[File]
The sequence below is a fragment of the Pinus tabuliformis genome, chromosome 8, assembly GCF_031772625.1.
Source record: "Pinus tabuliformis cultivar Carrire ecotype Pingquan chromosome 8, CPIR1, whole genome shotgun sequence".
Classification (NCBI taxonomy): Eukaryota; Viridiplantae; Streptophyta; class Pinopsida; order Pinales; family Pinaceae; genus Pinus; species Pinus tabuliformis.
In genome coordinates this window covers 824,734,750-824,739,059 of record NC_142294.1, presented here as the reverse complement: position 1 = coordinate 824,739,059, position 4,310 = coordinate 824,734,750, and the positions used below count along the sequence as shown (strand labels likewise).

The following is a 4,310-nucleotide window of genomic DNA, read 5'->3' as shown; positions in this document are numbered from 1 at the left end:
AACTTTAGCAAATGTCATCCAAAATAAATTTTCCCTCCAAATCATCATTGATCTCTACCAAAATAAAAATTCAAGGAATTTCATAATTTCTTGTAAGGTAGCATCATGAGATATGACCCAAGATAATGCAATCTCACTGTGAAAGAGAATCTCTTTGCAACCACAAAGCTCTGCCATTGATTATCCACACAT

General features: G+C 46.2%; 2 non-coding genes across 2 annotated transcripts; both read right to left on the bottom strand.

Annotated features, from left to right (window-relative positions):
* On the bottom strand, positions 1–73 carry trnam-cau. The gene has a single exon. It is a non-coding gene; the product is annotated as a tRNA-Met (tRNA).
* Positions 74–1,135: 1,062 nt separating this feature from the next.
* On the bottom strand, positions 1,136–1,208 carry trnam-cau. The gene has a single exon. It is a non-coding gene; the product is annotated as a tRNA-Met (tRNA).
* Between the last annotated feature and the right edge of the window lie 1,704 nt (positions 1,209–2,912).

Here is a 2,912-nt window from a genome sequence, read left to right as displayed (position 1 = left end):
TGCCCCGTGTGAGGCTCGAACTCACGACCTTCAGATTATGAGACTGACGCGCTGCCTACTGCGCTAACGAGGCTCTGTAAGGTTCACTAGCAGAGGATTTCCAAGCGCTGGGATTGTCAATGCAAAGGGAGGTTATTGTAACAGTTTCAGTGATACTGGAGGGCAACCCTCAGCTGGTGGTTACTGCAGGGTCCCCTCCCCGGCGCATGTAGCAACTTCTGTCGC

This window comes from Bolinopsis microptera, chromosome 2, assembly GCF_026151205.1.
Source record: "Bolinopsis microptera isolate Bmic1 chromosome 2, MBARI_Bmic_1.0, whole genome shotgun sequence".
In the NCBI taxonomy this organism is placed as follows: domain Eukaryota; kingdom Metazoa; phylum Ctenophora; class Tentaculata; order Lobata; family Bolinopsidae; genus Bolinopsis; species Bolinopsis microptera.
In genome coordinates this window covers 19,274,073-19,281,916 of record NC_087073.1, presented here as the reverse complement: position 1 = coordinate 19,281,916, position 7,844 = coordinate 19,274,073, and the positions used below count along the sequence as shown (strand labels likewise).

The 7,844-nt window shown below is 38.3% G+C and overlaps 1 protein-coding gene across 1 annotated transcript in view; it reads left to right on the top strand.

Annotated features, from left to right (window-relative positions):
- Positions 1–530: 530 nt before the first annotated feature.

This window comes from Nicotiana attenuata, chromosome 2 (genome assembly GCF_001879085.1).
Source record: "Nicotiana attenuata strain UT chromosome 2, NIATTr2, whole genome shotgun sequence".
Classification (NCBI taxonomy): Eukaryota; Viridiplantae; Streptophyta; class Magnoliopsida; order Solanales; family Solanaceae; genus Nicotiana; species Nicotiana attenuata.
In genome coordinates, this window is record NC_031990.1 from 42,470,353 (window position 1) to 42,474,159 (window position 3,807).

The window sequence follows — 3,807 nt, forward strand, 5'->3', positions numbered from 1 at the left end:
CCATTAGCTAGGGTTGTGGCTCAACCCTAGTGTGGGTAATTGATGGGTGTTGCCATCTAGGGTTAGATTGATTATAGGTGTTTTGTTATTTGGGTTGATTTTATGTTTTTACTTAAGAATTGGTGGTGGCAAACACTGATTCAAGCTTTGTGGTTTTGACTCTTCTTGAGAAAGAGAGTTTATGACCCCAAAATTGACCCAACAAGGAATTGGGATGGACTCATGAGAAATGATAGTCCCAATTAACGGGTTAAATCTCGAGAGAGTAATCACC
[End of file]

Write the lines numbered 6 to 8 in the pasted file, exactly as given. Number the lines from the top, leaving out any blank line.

AACTTTAGCAAATGTCATCCAAAATAAATTTTCCCTCCAAATCATCATTGATCTCTACCAAAATAAAAATTCAAGGAATTTCATAATTTCTTGTAAGGTAGCATCATGAGATATGACCCAAGATAATGCAATCTCACTGTGAAAGAGAATCTCTTTGCAACCACAAAGCTCTGCCATTGATTATCCACACAT

General features: G+C 46.2%; 2 non-coding genes across 2 annotated transcripts; both read right to left on the bottom strand.

Annotated features, from left to right (window-relative positions):